In Switzerland, all regions see income gains of around €2,500 to €3,500 for being part of the single market. Those numbers qualify Switzerland as one of the countries with the highest relative and absolute welfare gains thanks to access to the EU single market.

How will this affect the EU?

When it comes to the EU, regions closest to the UK that had high volumes of trade were predicted to be hit hardest by Brexit in relative terms, according to the 2019 study. Some of the biggest losses in relative welfare were seen in Ireland, Belgium, Netherlands, Luxembourg, France, and Norway.

From this, it follows that EU countries closest to Switzerland would see similarly high relative welfare losses, namely Switzerland’s top three EU trading partners: Germany, France, and Italy. Together, these accounted for 35% of Switzerland’s exports and 26% of its imports in 2019.


Graphic, welfare losses related to hard Brexit

It is neither in the economic interest of Switzerland nor of the EU’s three largest economies to let the free trade deal lapse, but political conditions in Switzerland present a challenge. Any deal will need to face a referendum in Switzerland, and recent polls suggest it will be a difficult task.

2018 poll revealed that 48% of those asked were against the institutional framework, and just 43% were for it. However, a full rejection of the EU was not apparent—another poll of Swiss public opinion in 2021 found that 54% of respondents thought the bilateral agreements between the EU and Switzerland were advantageous. Further, a referendum to reject Schengen rules entirely, called by the Eurosceptic Swiss People’s Party in 2021 (the largest party in the Swiss National Council), was rejected 62% to 38%.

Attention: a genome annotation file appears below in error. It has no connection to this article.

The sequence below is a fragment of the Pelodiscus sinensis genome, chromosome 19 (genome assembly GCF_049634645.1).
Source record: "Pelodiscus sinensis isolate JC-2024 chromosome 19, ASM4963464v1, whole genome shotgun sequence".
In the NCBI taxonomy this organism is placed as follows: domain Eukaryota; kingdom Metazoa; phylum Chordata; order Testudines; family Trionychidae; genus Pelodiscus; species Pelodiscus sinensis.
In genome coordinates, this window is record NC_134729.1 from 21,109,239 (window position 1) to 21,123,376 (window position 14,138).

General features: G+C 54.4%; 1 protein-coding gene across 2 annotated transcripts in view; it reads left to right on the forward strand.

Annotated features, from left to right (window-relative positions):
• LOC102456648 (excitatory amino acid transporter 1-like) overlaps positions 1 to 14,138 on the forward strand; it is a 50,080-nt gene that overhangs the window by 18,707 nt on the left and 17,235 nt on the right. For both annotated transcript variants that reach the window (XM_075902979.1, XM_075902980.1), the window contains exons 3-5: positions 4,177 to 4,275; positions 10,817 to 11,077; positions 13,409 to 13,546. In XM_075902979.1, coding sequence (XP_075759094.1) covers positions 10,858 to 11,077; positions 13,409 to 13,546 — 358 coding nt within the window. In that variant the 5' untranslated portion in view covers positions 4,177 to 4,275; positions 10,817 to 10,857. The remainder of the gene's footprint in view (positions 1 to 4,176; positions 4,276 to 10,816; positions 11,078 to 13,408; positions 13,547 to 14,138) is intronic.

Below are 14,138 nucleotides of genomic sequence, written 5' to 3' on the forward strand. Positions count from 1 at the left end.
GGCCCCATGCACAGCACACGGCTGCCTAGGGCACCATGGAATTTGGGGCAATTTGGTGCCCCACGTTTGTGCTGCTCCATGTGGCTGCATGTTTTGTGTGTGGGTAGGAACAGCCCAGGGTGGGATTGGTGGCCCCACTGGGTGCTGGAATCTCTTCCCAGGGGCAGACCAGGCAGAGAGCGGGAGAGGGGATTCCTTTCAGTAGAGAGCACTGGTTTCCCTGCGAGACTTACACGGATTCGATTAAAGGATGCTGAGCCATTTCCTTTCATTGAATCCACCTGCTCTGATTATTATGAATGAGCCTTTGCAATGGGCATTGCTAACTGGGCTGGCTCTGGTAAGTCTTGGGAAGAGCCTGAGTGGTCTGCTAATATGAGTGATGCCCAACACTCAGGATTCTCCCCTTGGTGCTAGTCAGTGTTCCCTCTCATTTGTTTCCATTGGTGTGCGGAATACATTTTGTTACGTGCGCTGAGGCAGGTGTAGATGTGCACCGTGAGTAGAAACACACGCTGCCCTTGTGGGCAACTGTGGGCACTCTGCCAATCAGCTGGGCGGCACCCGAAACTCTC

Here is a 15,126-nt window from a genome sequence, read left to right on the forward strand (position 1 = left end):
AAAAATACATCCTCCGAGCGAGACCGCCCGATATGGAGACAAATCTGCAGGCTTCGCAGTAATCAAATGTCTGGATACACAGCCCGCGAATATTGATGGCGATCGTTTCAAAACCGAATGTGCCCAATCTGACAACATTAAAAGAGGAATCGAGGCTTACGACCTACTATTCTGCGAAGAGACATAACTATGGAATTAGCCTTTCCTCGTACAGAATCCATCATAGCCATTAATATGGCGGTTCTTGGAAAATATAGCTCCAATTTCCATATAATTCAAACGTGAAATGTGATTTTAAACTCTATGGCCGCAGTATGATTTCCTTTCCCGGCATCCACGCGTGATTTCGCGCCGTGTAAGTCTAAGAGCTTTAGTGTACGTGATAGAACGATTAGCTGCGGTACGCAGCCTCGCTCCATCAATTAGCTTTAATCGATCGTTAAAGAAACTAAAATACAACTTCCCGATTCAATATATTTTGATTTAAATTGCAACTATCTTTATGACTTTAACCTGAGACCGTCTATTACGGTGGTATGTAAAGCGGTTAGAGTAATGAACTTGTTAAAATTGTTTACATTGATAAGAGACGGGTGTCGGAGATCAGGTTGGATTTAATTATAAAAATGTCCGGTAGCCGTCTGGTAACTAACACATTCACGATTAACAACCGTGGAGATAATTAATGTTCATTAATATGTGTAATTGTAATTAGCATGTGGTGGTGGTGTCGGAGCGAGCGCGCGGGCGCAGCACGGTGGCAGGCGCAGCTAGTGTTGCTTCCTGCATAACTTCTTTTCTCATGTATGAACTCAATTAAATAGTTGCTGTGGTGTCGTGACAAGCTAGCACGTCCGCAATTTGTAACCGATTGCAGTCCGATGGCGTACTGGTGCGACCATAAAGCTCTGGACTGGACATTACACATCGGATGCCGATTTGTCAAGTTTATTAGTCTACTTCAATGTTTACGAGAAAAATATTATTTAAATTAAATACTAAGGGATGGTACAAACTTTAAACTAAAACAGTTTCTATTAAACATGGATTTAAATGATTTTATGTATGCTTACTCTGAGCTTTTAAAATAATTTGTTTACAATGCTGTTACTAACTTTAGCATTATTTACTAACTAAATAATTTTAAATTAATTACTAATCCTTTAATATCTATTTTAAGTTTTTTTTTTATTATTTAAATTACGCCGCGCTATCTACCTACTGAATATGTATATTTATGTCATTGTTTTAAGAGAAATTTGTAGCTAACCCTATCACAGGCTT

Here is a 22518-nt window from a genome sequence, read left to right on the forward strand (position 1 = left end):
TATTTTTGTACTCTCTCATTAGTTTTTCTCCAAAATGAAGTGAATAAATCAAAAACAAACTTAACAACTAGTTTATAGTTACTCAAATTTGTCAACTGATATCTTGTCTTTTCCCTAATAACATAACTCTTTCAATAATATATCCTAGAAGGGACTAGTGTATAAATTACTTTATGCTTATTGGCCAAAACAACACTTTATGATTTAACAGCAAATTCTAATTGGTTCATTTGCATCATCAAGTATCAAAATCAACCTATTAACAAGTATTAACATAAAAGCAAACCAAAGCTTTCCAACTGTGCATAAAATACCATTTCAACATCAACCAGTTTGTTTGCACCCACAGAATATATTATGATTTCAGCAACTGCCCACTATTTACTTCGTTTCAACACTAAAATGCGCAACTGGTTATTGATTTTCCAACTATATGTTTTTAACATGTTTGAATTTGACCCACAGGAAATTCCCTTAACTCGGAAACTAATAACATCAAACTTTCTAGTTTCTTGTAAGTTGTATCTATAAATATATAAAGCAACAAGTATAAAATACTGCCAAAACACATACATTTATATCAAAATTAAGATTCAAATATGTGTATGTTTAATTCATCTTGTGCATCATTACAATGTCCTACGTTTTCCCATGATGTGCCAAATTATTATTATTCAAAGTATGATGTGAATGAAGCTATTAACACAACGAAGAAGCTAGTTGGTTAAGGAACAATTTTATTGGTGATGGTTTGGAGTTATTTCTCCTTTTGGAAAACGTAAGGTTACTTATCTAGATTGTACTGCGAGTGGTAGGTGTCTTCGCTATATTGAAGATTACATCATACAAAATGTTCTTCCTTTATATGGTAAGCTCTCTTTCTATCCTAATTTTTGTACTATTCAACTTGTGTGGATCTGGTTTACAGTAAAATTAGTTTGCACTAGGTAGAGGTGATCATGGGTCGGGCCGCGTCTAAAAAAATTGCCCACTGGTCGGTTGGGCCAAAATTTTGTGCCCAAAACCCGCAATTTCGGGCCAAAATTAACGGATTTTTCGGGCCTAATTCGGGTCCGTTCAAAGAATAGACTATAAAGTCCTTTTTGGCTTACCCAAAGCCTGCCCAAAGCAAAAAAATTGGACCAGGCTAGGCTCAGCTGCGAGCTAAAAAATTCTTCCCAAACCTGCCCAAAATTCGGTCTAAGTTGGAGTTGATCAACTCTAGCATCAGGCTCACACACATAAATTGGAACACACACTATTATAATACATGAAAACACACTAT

What happens next?

Given the high economic stakes, it is hard to believe the EU and Switzerland would let the free trade agreements expire, but the same was said about Brexit. Both Brussels and Bern are dug in and it will be hard to shift out of their corners.

Switzerland’s emphasis on direct democracy with regular referenda will make it difficult for the free trade agreement to pass the domestic political test while including the EU’s desire for full freedom of movement and the ECJ’s role in dispute settlement.

Meanwhile, the EU is not ready to make concessions and feels that it has already been patient and lenient with Switzerland, pointing to Switzerland’s contributions to the cohesion policy. Switzerland has not contributed funds to the cohesion policy since 2012, despite an agreement that it would do so since 2008.

The EU hopes Bern presents a clear plan and roadmap to signal a willingness for constructive negotiations.

What will the UK do?

Given the economic benefits trade with the EU carries, what happens with Switzerland will be of interest to the United Kingdom, whether Switzerland deepens its ties with the EU or lets the trade agreements lapse.

With new UK Prime Minister Rishi Sunak seeking ways to restart the UK economy amidst reports that it is expected to shrink the most in 2023 amongst G20 nations bar Russia, it makes sense to hear murmurings of a “Swiss Model” in London. Access to the EU single market increased welfare in Switzerland and the UK, as shown in the pair of 2019 studies referenced in this article, and the UK is looking for a way to kick its economy back into gear.

However, Sunak is adamant that his government will not pursue such a course, saying, “On trade, let me be unequivocal about this. Under my leadership the United Kingdom will not pursue any relationship with Europe that relies on alignment with EU laws.” Such a model contains many red lines that Brexiteers would not cross, and thus such a path could existentially threaten Sunak’s government. Whether this idea comes back around in the future, and how the Swiss-EU relationship evolves, remains to be seen.

For now, it seems rumors of the UK government considering a “Swiss Model” were little more than a quick temperature check for closer EU-UK trade relations. The temperature appears to remain extremely cold.